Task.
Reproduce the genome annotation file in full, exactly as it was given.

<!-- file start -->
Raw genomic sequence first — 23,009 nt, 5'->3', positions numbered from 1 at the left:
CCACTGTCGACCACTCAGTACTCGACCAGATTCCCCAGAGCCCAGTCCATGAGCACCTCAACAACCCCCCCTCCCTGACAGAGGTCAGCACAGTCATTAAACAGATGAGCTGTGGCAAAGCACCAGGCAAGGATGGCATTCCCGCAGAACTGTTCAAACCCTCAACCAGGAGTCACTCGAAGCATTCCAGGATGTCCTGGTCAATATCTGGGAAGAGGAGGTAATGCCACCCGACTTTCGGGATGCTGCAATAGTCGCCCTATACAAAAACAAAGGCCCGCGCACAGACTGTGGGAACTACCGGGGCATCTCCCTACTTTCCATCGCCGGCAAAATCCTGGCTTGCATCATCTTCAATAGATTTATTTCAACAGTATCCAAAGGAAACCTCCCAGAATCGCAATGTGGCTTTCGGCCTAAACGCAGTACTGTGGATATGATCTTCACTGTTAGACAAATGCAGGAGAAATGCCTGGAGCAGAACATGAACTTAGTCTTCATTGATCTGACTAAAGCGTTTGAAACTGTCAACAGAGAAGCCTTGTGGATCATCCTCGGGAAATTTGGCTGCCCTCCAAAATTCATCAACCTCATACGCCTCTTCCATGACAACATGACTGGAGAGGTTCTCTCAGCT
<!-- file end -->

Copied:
Raw genomic sequence first — 23,009 nt, 5'->3', positions numbered from 1 at the left:
CCACTGTCGACCACTCAGTACTCGACCAGATTCCCCAGAGCCCAGTCCATGAGCACCTCAACAACCCCCCCTCCCTGACAGAGGTCAGCACAGTCATTAAACAGATGAGCTGTGGCAAAGCACCAGGCAAGGATGGCATTCCCGCAGAACTGTTCAAACCCTCAACCAGGAGTCACTCGAAGCATTCCAGGATGTCCTGGTCAATATCTGGGAAGAGGAGGTAATGCCACCCGACTTTCGGGATGCTGCAATAGTCGCCCTATACAAAAACAAAGGCCCGCGCACAGACTGTGGGAACTACCGGGGCATCTCCCTACTTTCCATCGCCGGCAAAATCCTGGCTTGCATCATCTTCAATAGATTTATTTCAACAGTATCCAAAGGAAACCTCCCAGAATCGCAATGTGGCTTTCGGCCTAAACGCAGTACTGTGGATATGATCTTCACTGTTAGACAAATGCAGGAGAAATGCCTGGAGCAGAACATGAACTTAGTCTTCATTGATCTGACTAAAGCGTTTGAAACTGTCAACAGAGAAGCCTTGTGGATCATCCTCGGGAAATTTGGCTGCCCTCCAAAATTCATCAACCTCATACGCCTCTTCCATGACAACATGACTGGAGAGGTTCTCTCAGCT